As the biggest city in the world, it is hard to believe that every Tokyo guide tells travelers to visit the exact same sights.
While the famous sights are certainly cool (and famous for a reason), there are endless hidden gems scattered across the city that would enthrall any traveler in Tokyo. Read on to learn all about Tokyo's hidden gems and how to see them with one of our local travel experts; once you do, feel free to message us directly with any questions!
Here are some of our favorite hidden gems in Tokyo.
The funky headquarters of Fuji TV is the perfect representation of Japan, mixing technology, function, and design. To get a front row seat for this architectural wonder, ride the Yurikamome monorail from the Shimbashi station. The train passes right by the building. When the building was designed, the goal was to convey the idea of openness, which is an important concept at Fuji Television.
Visitors of this building will be impressed to learn that despite its modern style, construction was completed over 20 years ago.
This building is probably as close as it gets to experiencing your childhood dream of living in Disneyland These apartments are located on Kappabashi-
“Kitchen Town” got its nickname because it sells everything needed to run a restaurant, from cooking supplies to fake food for displays. In addition to these supplies, Kitchen Town is quickly getting known for these quirky balconies.
Located inside of a former junior high school, the 3331 Arts Chiyoda project is a collaborative space and museum where artists are free to express themselves. 3331 Arts
In this social media obsessed world, you've definitely seen latte art before. Well, forget about it. Reissue Coffee is going to reinvent latte art for you.
Located in Tokyo’s Shibuya neighborhood, customers shouldn’t be surprised to find portraits (yes, human portraits) or 3D animals to be hanging out on the top of their morning cup of coffee. Ordering more than one drink? That just gives the artist a bigger canvas to work with, and your designs may be stretched out over both cups.
The best part? The coffee is really good, too.
If you say you’re not interested in dining in a restaurant where the staff not only dresses like
Just like the ninja restaurant, the Roboto Restaurant falls in the same category of “unique dining experiences in Tokyo." Upgrade your dinner by enjoying it while watching an over-the-top robot dance show.
This show is beyond your imagination, but picturing neon colors, flags, music, lasers, and giant robots is a good start. Be sure to book your reservation online ahead of time, and arrive 30 minutes before the show begins.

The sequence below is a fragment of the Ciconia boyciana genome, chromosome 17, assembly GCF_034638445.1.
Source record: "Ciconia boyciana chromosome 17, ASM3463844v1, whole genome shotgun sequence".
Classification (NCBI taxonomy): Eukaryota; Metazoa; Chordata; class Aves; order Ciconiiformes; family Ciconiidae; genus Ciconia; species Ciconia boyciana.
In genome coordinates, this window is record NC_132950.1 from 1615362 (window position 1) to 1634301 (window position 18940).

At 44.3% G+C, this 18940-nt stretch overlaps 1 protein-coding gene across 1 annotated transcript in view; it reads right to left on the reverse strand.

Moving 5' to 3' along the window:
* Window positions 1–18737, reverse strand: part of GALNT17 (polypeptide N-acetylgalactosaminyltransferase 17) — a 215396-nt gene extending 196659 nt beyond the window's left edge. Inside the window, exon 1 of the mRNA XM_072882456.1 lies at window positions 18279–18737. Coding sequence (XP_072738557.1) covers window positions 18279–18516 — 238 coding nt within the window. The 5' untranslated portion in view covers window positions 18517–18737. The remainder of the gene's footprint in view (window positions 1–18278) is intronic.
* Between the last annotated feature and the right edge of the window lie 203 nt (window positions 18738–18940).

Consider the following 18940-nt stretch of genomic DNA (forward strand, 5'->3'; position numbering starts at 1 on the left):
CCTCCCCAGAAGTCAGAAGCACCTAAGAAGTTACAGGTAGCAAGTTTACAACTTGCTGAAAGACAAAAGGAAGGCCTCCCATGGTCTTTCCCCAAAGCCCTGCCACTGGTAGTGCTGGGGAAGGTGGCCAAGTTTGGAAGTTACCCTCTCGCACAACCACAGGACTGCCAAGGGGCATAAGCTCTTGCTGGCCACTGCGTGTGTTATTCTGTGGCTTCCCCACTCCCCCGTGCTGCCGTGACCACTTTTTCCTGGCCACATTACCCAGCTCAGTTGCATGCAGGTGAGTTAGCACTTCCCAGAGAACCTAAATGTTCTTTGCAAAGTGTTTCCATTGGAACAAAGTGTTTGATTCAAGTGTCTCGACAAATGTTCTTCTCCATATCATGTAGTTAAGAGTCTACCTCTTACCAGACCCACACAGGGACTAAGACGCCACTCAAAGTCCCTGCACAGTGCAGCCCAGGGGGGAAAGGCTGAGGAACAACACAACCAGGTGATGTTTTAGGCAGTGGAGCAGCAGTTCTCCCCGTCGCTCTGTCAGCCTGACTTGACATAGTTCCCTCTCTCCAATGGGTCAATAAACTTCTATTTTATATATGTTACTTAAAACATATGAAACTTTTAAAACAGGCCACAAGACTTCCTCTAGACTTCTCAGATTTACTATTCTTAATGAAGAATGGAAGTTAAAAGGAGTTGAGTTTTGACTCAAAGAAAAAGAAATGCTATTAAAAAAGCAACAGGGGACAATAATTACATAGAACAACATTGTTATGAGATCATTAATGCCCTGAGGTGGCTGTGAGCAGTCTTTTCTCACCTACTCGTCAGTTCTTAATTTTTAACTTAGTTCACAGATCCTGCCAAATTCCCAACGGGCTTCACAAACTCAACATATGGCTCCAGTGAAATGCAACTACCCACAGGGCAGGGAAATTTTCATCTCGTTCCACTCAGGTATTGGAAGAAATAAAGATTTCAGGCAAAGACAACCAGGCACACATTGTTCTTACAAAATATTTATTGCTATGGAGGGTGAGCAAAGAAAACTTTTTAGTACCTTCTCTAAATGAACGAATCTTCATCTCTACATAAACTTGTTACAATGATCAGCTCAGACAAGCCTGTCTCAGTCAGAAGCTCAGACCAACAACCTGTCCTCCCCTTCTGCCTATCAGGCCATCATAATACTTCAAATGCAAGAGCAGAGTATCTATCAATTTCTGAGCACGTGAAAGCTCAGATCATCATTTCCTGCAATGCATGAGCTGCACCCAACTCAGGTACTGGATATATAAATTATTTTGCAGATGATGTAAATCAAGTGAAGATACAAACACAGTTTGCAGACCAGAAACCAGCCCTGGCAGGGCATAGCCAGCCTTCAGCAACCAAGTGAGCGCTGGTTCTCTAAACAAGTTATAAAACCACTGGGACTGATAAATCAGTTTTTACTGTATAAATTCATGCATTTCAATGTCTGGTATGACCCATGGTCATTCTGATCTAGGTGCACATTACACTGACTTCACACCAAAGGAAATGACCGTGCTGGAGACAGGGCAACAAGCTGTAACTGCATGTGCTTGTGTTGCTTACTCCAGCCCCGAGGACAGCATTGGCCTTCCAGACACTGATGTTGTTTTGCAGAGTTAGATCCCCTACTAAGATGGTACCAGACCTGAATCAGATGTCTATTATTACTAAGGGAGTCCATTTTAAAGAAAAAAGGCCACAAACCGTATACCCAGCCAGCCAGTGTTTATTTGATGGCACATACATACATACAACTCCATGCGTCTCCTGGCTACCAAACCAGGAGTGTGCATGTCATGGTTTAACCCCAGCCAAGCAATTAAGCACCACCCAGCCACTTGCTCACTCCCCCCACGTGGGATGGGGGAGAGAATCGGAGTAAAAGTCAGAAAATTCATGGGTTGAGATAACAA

After spending a few days in the concrete and neon jungle of Tokyo, visitors might be surprised to hear that there is a natural gorge that exists within the city limits. The dense trees of this park block out the sounds of the city, and you truly feel like you've been transported to another world.
No matter the season, Todoroki Gorge is a gorgeous site. To access the gorge, ride the Tokyu Oimachi Line to Todoroki Station. Many say this is the best-kept secret in Tokyo...just don’t tell anyone we sent you!
The Nakagin Capsule Tower is slowly, but surely (mostly thanks to Instagram) becoming a popular place to visit in Tokyo. Located in the Shimbashi neighborhood, the tower is a
Interestingly, the building is actually two different towers, with the capsules attached to the skeletons of these towers. Any capsule may be removed from the skeleton without affecting the other capsules. This means the
appearance of the building can change at any time.
A lot of tourists visit Nakamise Shopping Street. However, few tourists visit Nakamise Shopping Street when it is closed. Not many people know, but nighttime is the best time to wander this area. During the day, the shops are filled with overpriced souvenirs. At night, the garage doors that hide the stores are decorated with some of the best graffiti in Tokyo.
Almost every door is covered with a different mural, and the lighting on the street makes it an ominous adventure. Head out with a drink from a local market (open containers are legal in Tokyo), and enjoy a nightcap on the Nakamise Shopping Street.
Designed by anime legend Hayao Miyazaki, this clock—located in Tokyo's Higashishinbashi neighborhood—does everything you can imagine a clock doing. Stop by to see shows and musicals (yes, musicals) multiple times a day. The rusted exterior is a cover for the modern marvels that hide behind the clock's doors.
Be sure to catch a showing of one of the clock's performances. The schedule for the clock is as follows:
Forget about Japan’s Universal Studios. Real travelers know to head to the Lake Sagami Pleasure Forest. Located less than an hour away from Tokyo, this amusement park blends nature and technology. The park consists of different zones, differentiated by interest. For example, the park has a giant Ferris wheel located on a mountaintop that overlooks the region, mountain bicycle courses, and the largest radio-controlled car course in the region.
The park also has an outdoor camping area for visitors who want to fully immerse themselves in the outdoor experience.
Night owls who visit Tokyo almost always agree that the Golden Gai is one of the most unique places to have a drink in Tokyo. The Golden Gai is an architectural wonder as much as it is a party district.
Over 200 bars are crammed into six tiny (and we mean tiny) streets. Some bars are for VIP Japanese celebrities, and some are for tourists looking for a fun night out. You could visit this area every night you are in Tokyo and never have the same experience.
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